A talk at the African Meeting House - 31 Jan 2013
Early in the summer of 1859 a farm was rented about five miles from Harper’s Ferry. There John Brown collected his men and prepared for his coup. On the night of October 16 they descended upon Harper’s Ferry; took possession of the United States armories; imprisoned a number of the inhabitants; and persuaded a few slaves to join them. By noon militia companies arrived from nearby Charlestown and blocked his only road to escape. The next night a company of United States marines commanded by Col. Robert E. Lee appeared, and, at dawn, when Brown refused to surrender, stormed the engine-house in which Brown, his surviving men, and his prisoners were barricaded. Fighting with matchless coolness and courage over the body of his dying son, he was overpowered and arrested.
Ten men had been killed or mortally wounded, among them two of Brown’s own sons, and eleven captured in the assault.
The reporter of the New York Herald describes the scene during his cross-examination: “In the midst of enemies, whose home he had invaded; wounded, a prisoner, surrounded by a small army of officials, and a more desperate army of angry men; with the gallows staring him full in the face, he lay on the floor, and, in reply to every question, gave answers that betokened the spirit that animated him.” John Brown steadfastly insisted that a single purpose was behind all his actions: to free the Negroes, “the greatest service a man can render to God.” A bystander interrogated: “Do you consider yourself an instrument in the hands of Providence?”—“I do.”—“Upon what principle do you justify your acts?”—“Upon the golden rule. I pity the poor in bondage that have none to help them; that is why I am here; not to gratify my personal animosity, revenge, or vindictive spirit. It is my sympathy with the oppressed and the wronged, that are as good as you and as precious in the sight of God.”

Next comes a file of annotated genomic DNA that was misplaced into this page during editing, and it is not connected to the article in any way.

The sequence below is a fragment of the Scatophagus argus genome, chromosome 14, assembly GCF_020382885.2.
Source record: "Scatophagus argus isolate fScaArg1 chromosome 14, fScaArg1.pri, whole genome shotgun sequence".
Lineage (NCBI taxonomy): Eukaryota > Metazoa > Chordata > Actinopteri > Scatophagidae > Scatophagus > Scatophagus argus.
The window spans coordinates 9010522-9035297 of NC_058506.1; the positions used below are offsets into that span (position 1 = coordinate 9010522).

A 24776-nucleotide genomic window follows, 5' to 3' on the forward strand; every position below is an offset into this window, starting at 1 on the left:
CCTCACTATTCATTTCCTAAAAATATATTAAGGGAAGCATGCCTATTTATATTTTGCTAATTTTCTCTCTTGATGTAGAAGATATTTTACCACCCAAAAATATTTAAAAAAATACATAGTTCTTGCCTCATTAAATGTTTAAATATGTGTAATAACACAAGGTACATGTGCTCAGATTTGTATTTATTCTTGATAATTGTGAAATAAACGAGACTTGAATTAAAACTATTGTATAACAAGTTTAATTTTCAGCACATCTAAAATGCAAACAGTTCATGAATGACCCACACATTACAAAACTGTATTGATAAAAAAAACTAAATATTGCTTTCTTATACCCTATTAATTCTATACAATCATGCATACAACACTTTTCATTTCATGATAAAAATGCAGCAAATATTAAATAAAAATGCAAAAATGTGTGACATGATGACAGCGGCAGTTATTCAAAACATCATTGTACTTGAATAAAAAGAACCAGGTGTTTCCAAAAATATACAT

Indicted for “treason to the Commonwealth” and “conspiring with slaves to commit treason and murder,” John Brown was promptly tried by a state court and sentenced to death.
During his stay in prison John Brown rose to the most heroic heights. His dignified bearing, his kindliness won his jailors, his captors, and his judges. His letters from the prison where he awaited execution were imbued with the same resolute determination and calm, conscious acceptance of his sacrifice in the cause of freedom, as the letters of Bartholomeo Vanzetti, his fellow revolutionist. To friends who contemplated his rescue, he answered: “I am worth infinitely more to die than to live.” To another he wrote: “I do not feel conscious of guilt in taking up arms; and had it been in behalf of the rich and powerful, the intelligent, the great—as men count greatness—of those who form enactments to suit themselves and corrupt others, or some of their friends, that I interfered, suffered, sacrificed and fell, it would have been doing very well.... These light afflictions which endure for a moment shall work out for me a far more exceeding and eternal weight of glory.... God will surely attend to his own cause in the best possible way and time, and he will not forget the work of his own hands.”
On December 2, 1859, a month after his sentence, fifteen hundred soldiers escorted John Brown to the scaffold in the shadow of the Blue Ridge Mountains which had for so many years held out to him the promise of freedom for the slaves. With a single blow of the sheriff’s hatchet, he “hung between heaven and earth,” the first American executed for treason. The silence was shattered by the speech of the commander in charge. “So perish all such enemies of Virginia! All such enemies of the Union. All such foes of the human race!”
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